First Reserve Management LP is seeking to raise $3 billion for a new buyout fund, making it the latest energy-focused private equity firm moving to capitalize on an oil price recovery that is fuelling new investor appetite for the sector, people familiar with the matter told Reuters on Thursday.
It will be the biggest test of First Reserve’s leadership since Bill Macaulay, who co-founded First Reserve in 1983, handed over the reins last year to co-chief executive Alex Krueger.
Krueger started as an associate at the private equity firm two decades ago and rose through the ranks. Macaulay stayed on as executive chairman.
Like some of its peers, including Riverstone Holdings LLC, First Reserve’s financial performance took a hit when energy prices collapsed in 2014.
However, the gradual oil price recovery has offered relief. Its Fund XIII, that amassed $3.4 billion in 2014 after targeting $5 billion, is gradually bouncing back. It reported a net internal rate of return (IRR) of 14.1 percent as of the end of the second quarter, and has so far monetized $1 billion of its investments through five deals, according to an investor letter seen by Reuters and one of the sources.
The returns are a marked improvement on First Reserve’s predecessor XI and XII funds, two of the largest energy-focused private equity funds ever raised, which as of the second quarter reported negative net IRRs of 8.4 percent and 9.5 percent, respectively, according to the investor letter.
Stamford, Connecticut-based First Reserve plans to launch the fundraising for the new fund, Fund XIV, in the next few weeks, one of the people said. The sources requested anonymity because the matter is confidential. First Reserve declined to comment.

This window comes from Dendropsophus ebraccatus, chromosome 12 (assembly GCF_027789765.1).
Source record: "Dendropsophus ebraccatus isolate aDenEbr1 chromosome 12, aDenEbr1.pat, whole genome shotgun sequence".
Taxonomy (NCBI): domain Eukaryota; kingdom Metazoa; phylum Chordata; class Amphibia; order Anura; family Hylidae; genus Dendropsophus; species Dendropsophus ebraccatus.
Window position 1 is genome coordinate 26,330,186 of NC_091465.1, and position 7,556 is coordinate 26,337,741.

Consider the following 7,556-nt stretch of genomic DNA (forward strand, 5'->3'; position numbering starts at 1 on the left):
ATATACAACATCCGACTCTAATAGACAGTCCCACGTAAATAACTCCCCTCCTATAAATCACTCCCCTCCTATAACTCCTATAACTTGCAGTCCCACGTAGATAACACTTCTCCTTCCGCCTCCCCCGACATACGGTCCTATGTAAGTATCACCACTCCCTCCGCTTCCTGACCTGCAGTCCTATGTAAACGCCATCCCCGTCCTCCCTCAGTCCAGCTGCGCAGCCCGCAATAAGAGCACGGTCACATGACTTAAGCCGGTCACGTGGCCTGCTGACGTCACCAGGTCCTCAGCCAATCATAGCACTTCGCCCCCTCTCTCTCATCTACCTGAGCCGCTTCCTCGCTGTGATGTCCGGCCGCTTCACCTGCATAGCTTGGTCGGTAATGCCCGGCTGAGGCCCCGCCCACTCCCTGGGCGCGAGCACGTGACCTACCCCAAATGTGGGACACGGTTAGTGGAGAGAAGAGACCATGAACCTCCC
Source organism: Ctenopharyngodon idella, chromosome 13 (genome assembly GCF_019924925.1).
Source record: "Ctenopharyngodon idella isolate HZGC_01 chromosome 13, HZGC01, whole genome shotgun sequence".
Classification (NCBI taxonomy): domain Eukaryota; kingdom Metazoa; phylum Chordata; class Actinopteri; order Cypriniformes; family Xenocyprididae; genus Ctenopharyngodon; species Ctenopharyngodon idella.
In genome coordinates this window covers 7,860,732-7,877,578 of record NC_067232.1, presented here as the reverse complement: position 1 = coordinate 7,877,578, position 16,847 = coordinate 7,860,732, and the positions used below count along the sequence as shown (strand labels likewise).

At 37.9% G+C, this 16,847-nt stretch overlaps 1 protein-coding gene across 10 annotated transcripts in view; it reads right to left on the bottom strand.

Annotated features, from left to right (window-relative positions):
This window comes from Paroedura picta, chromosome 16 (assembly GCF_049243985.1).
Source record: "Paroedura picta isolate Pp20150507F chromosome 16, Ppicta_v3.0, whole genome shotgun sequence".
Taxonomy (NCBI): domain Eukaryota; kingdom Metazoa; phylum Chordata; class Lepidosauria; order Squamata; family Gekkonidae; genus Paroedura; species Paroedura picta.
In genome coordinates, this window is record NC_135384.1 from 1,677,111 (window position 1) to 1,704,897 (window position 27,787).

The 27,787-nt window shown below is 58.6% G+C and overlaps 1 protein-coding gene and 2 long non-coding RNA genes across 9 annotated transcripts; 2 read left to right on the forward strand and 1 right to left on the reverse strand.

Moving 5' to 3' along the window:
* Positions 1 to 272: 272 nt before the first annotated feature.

Energy-focused private equity firms raised $213 billion between 2015 and 2017, up 36 percent on the prior three years, according to financial data provider Preqin, as oil prices more than doubled in the last two years.
In addition to the energy downturn, First Reserve also suffered from investor dissatisfaction with some of its decisions. Fund XI and Fund XII, raised in 2006 and 2008 respectively, strayed away from First Reserve’s traditional focus on energy resources, equipment and services and midstream and downstream businesses. Instead, they branched out to power, renewables and energy finance.
The firm returned to its original focus with Fund XIII, as well as on smaller deals and transactions with less exposure to energy price swings. As a result, First Reserve transitioned from investing in companies such as solar power generator SunReserve and wind farm operator Renovalia Reserve to focus on businesses such as oil exploration and production company Deep Gulf Energy III and Utica Minerals Development, an owner of a natural gas acreage position in the Utica shale region.
The changes resulted in several staff departures, which at the time unnerved some investors in First Reserve’s funds, one of the sources said.
Fund XIV plans to follow Fund XIII’s strategy, according to the sources.
Riverstone is also laying the groundwork to raise a new flagship fund and has indicated to investors it may target $5 billion in capital, Reuters reported last month.